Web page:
Celebri­ties crash­ing kitchen par­ties

Winnipeg Free Press - Section E - - ARTS & LIFE - By Kevin Be­gos

THE flam­boy­ant chefs who boost their ca­reers with TV shows and cook­books have tough new com­pe­ti­tion, but it isn’t com­ing from the kitchen. A wave of sexy, friendly and in­stantly rec­og­niz­able celebri­ties — with no culi­nary ex­pe­ri­ence — is find­ing that a side of Hol­ly­wood, Nashville or supermodel goes quite well with a sec­ond ca­reer in food.

“Peo­ple watch th­ese shows so much be­cause of the way they iden­tify with the per­son on cam­era,” said Bob Tuschman, a se­nior vice-pres­i­dent for Food Net­work.

And so Va­lerie Bertinelli, Tr­isha Year­wood and Haylie Duff have spun off first acts in mu­sic and tele­vi­sion into suc­cess­ful food shows. Ditto for Patti LaBelle, Mila Ku­nis and Hay­den Panet­tiere, who have ap­peared on cook­ing spe­cials or as judges. Supermodel Chrissy Teigen and mu­si­cian Questlove have cook­books com­ing out next spring. Even rap­per Coo­lio did a cook­book and se­ries of YouTube cook­ing videos.

“I have a chef friend who was jok­ing with me the other day, ‘Oh, you ac­tresses, you all get your own shows now,” Bertinelli said in a re­cent in­ter­view.

Bertinelli said she had fan­ta­sized about hav­ing a Food Net­work show and now “can’t be­lieve it’s ac­tu­ally hap­pen­ing.” Friends and fam­ily make guest ap­pear­ances on Va­lerie’s Home Cook­ing, and Bertinelli tries to cap­ture the feel­ing she got from cook­ing with her mother or grand­mother. “It was al­ways about fam­ily, and food was about spend­ing time with peo­ple you love. I’m hop­ing that comes across in my show.”

Asked about the chal­lenge of hook­ing view­ers who can’t taste or smell what she cooks on TV, Bertinelli re­sponded with an ex­am­ple of the skills ac­tresses bring to the food busi­ness. “You ex­plain to peo­ple the smells that you’re smelling and the tastes that you’re tast­ing. You can make peo­ple ex­cited about food even if they can’t taste it,” said Bertinelli, who stars in Hot in Cleve­land and en­joyed suc­cess on ’70s sit­com One Day at a Time.

Tuschman cred­its Rachael Ray — who had worked in food, but isn’t a chef — for making this pos­si­ble. He said her suc­cess “changed the type of peo­ple we put on the air. It was a sea change for us. I think that prob­a­bly opened up the way for celebri­ties to come in.” Now, he said, “The in­ter­est­ing thing is we don’t have to do the con­vinc­ing th­ese days. Celebri­ties come to us, in great num­bers, who are in­ter­ested in be­ing as­so­ci­ated with Food Net­work. We’re de­lighted about it.”

There really has been a shift, said Josee John­ston, a pro­fes­sor of so­ci­ol­ogy at the Univer­sity of Toronto, and co-au­thor of Food­ies: Democ­racy and Dis­tinc­tion in the Gourmet Food­scape.

“There used to be a sig­nif­i­cant part of the mar­ket that was just writ­ten by cook­book au­thors. And now it’s harder to pub­lish a cook­book with­out be­ing a celebrity in some way,” John­ston said, though that in­cludes some trained chefs who mar­ket them­selves as celebri­ties. She said it all fits with a broader trend. “We ex­pect celebri­ties to give us life­style ad­vice on mul­ti­ple as­pects of our lives.”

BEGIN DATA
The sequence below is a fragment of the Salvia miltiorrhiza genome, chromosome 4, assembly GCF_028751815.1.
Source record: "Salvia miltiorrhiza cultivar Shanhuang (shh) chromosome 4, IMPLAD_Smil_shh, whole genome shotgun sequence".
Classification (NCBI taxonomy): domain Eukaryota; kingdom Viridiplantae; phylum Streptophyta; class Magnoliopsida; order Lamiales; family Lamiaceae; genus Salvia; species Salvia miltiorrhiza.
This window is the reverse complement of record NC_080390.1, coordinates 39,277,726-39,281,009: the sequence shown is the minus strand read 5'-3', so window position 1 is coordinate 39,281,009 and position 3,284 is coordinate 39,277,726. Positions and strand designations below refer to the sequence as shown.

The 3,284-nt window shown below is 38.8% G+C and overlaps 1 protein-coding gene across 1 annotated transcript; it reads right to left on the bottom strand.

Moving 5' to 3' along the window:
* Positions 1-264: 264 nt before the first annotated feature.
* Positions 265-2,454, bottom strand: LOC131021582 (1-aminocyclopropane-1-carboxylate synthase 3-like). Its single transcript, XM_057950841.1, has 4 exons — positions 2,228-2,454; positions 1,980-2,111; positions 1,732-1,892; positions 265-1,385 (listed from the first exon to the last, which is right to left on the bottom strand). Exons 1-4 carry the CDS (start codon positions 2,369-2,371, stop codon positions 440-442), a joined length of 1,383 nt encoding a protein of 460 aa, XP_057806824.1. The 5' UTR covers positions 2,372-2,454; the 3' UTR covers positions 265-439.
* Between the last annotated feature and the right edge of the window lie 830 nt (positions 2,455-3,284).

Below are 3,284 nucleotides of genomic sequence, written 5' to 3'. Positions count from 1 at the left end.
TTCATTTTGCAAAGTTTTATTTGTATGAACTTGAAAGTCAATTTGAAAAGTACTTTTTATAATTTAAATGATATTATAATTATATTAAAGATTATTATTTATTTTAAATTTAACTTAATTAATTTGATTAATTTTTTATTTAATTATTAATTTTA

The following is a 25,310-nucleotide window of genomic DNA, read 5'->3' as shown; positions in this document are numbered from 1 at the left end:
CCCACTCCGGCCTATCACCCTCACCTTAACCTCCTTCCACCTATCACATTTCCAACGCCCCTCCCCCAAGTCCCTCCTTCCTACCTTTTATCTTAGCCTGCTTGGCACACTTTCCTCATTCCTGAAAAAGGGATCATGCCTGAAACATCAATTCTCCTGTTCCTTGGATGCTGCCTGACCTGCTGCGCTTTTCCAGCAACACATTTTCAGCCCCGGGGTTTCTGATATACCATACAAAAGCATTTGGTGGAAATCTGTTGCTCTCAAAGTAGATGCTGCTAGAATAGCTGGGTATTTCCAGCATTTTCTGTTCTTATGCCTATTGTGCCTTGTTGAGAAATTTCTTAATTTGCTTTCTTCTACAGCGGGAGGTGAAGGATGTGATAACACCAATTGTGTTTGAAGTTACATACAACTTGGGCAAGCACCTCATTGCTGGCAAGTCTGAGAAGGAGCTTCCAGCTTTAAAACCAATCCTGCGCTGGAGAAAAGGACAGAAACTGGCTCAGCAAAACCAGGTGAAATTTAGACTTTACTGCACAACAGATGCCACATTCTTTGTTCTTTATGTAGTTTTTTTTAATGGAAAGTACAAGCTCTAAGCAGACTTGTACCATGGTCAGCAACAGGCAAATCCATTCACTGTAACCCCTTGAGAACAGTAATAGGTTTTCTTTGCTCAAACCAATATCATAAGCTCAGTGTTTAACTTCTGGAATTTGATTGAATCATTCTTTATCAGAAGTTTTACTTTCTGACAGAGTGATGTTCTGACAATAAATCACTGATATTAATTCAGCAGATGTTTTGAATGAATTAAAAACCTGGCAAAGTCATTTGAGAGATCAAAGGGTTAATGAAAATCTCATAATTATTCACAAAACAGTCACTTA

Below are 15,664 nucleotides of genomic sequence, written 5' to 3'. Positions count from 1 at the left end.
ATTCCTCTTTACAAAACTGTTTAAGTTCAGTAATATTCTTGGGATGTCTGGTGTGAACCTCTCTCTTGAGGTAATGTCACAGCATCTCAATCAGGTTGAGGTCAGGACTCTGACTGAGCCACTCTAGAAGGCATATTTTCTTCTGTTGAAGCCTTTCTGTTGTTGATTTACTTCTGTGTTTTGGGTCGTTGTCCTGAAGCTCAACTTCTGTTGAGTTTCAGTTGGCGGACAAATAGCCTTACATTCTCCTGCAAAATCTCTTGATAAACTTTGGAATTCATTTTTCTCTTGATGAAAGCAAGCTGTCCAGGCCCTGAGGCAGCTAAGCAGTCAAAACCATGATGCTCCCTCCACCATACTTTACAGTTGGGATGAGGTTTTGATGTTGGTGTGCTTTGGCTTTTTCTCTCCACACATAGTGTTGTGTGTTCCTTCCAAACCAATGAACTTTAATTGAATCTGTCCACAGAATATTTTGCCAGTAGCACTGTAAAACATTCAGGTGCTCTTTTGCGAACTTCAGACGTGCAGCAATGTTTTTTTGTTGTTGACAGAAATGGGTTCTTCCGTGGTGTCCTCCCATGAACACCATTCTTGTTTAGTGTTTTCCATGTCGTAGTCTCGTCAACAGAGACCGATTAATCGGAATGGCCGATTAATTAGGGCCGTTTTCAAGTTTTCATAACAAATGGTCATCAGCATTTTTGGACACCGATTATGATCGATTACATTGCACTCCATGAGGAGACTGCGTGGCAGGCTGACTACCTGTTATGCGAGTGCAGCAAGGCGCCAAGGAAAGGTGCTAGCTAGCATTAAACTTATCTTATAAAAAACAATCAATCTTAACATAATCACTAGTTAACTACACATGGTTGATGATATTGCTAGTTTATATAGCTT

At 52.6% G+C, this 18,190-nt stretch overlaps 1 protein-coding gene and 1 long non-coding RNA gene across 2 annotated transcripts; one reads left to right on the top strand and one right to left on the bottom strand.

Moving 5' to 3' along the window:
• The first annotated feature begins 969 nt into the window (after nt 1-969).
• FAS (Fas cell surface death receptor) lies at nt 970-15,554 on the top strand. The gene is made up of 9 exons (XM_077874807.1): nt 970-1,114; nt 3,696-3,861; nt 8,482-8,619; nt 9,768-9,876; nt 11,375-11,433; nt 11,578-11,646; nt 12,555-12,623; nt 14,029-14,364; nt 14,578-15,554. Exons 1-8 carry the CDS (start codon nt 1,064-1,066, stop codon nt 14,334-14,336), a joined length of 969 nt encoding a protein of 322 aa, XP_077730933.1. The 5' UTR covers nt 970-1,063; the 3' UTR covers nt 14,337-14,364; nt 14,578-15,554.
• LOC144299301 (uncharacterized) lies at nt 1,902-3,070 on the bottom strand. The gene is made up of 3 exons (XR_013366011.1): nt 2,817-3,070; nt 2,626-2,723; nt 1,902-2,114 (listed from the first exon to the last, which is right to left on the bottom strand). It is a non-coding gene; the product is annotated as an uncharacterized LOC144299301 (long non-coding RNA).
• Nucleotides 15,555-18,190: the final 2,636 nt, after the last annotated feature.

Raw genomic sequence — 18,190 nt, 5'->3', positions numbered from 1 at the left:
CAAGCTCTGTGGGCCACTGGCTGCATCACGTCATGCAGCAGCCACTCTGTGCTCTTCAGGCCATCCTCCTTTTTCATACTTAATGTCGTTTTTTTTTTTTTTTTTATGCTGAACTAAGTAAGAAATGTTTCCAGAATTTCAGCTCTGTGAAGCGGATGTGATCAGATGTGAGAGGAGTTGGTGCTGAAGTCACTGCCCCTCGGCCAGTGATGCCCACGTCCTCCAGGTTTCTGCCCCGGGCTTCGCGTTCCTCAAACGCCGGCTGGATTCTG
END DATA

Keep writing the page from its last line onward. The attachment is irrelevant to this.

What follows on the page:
John­ston thinks non-chef celebri­ties are find­ing new food ca­reers partly be­cause view­ers and read­ers — es­pe­cially women — look for some­body “who is not trained, who you can re­late to as a per­son who has lim­ited skills but an abid­ing in­ter­est in food. Which is how I think a lot of us de­fine our­selves.”

Lee Schrager, founder of the South Beach Wine and Food Fes­ti­val and the New York City Wine and Food Fes­ti­val, be­lieves the celebrity trend will con­tinue to grow. “I think we’re just touch­ing upon it. Th­ese are house­hold names. So the fact that they come with a built-in au­di­ence and a built-in fol­low­ing” is a nat­u­ral fit for spe­cial events and tele­vi­sion. Schrager said the key point is, “You trust those peo­ple.”

But chefs with se­ri­ous culi­nary train­ing will still have a place, John­ston said. “As more celebri­ties en­ter the field as food ex­perts, hard­core food­ies will prob­a­bly re­ject a lot of th­ese cook­books,” or pass on celebrity food shows. John­ston also noted that some chefs have risen to celebrity sta­tus them­selves.

Tuschman said young chefs have a dif­fer­ent view of the food busi­ness now, too. “From what I hear a lot of peo­ple go to culi­nary school hop­ing that they will have a ca­reer like a Bobby Flay, where they will end up be­ing in food tele­vi­sion as much as in a restau­rant,” he said. But whether the host is a chef or a celebrity, view­ers “want some­body who makes the kitchen feel like a very warm and wel­com­ing place.”


The Roots drum­mer Questlove has a cook­book com­ing out in spring 2016.

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